About Total Hip Replacement
A total hip replacement (THR) is an operation to replace the worn ball-and-socket joint with new components. The head of the femur is removed, allowing a metal stem to be inserted into the femur itself. This can be uncemented (allowing the bone to grow onto the prosthesis), or cemented (using acrylic bone cement as a grout to lock the stem onto the bone).
The socket is prepared to accept a new metal socket, which is coated with a porous material to allow the bone to grow onto it. Screws may be required as well to ensure a good hold. A liner is inserted into the metal socket, usually made of high density polyethylene. Finally, a ceramic head is placed onto the stem to articulate with the liner.
The aim of a hip replacement is to relieve your pain, while maintaining or improving your movement. You can expect gradual improvement up to 1 year following hip replacement, although the most rapid improvement is between 6 weeks and 6 months.
Prior to surgery, you will have a pre-operative assessment to ensure that you are fit to undergo the operation. You will also see a physiotherapist, who will show you exercises and teach you to use crutches. On the day of the operation, you will be seen by me and by the anaesthetist before surgery. Your leg will be marked and the consent form signed. The operation itself will usually take around 1 hour. The majority of these operations are carried out under a spinal anaesthetic, where the legs are numb, but sedation can also be given to ensure that you are sleepy.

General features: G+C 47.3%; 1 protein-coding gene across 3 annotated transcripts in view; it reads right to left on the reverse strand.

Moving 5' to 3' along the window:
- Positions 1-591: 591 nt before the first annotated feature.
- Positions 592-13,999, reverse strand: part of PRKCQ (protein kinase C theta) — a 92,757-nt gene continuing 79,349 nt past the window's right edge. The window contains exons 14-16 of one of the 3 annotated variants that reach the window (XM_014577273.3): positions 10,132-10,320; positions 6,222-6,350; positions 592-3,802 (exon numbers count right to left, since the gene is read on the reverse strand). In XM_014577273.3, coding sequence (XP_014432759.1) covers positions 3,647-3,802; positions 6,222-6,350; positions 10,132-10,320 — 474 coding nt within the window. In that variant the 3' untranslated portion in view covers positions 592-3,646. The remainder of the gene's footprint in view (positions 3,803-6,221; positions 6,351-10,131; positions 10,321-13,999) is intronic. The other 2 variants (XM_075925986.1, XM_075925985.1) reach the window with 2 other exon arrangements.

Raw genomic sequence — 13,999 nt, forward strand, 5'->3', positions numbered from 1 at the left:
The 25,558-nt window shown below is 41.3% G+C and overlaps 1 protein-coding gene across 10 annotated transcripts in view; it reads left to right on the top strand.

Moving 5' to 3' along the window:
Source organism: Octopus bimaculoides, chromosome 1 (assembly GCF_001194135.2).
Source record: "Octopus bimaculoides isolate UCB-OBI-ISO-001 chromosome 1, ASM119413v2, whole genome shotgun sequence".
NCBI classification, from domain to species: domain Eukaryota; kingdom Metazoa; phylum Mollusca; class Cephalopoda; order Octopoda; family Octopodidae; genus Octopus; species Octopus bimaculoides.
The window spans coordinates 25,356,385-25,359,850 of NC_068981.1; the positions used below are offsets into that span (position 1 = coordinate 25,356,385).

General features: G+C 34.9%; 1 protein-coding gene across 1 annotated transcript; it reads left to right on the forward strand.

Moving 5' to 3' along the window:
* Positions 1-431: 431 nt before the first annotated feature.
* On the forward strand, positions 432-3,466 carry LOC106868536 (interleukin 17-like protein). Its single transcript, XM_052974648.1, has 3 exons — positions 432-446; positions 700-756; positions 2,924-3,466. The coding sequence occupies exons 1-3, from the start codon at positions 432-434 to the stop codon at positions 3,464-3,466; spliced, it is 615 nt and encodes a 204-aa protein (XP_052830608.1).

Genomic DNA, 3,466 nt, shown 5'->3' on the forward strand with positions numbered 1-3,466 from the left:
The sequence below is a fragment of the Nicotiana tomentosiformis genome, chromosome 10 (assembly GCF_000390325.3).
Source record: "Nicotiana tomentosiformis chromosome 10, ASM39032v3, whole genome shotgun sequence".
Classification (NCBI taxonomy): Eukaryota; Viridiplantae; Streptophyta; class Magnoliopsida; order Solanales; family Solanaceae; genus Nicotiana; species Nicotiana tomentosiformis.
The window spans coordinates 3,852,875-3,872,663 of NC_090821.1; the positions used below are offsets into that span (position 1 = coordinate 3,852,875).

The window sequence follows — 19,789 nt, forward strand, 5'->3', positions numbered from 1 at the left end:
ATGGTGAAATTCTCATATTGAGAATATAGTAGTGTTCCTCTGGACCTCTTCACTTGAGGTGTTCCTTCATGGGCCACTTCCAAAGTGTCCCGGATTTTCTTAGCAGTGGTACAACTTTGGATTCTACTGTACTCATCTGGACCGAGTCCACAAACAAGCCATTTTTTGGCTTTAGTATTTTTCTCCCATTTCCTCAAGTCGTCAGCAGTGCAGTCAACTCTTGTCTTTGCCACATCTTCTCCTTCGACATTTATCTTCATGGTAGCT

Following surgery, you will be transferred back to the ward. Pain control is prescribed to allow you to undertake your exercises; please alert the nursing staff if more pain relief is required. You will be seen by the physiotherapists to encourage you to move the hip and start mobilising.
Most patients are able to return home within 3 days, once safely mobilising with crutches and able to climb stairs. You will be able to put your full weight through the operated hip. The hip will be somewhat stiff and sore for the first few weeks following surgery and regular pain relief may be needed. It is important to maintain your exercises in these first weeks to ensure a good range of movement of your hip, as well as to decrease the risk of dislocation. The incision is usually closed with a dissolvable stitch and skin glue, so there are usually no staples or sutures to remove. I encourage patients to keep the waterproof dressing in place for 2 weeks, although showering with the dressing on is permitted.
You will be seen by me or my team at the six week mark to ensure that all is progressing well. An X-ray is not usually required at this visit. If all is well, your next appointment will be at the 6 month mark, with an X-ray at that visit.
Outcomes of Total Hip Replacement
The majority of THR patients do extremely well and are very satisfied with their new hip.
All of my joint replacement patients are invited to participate in the National Joint Registry which monitors outcomes of hip and knee replacement. Using this national data, and other national registries, we can predict that approximately 97% of THRs are still functioning well after 10 years, and 95% at 15 years. Loosening or early failure of the hip replacement is rare, and if it were to occur then the hip may need to be exchanged for a revision total hip replacement.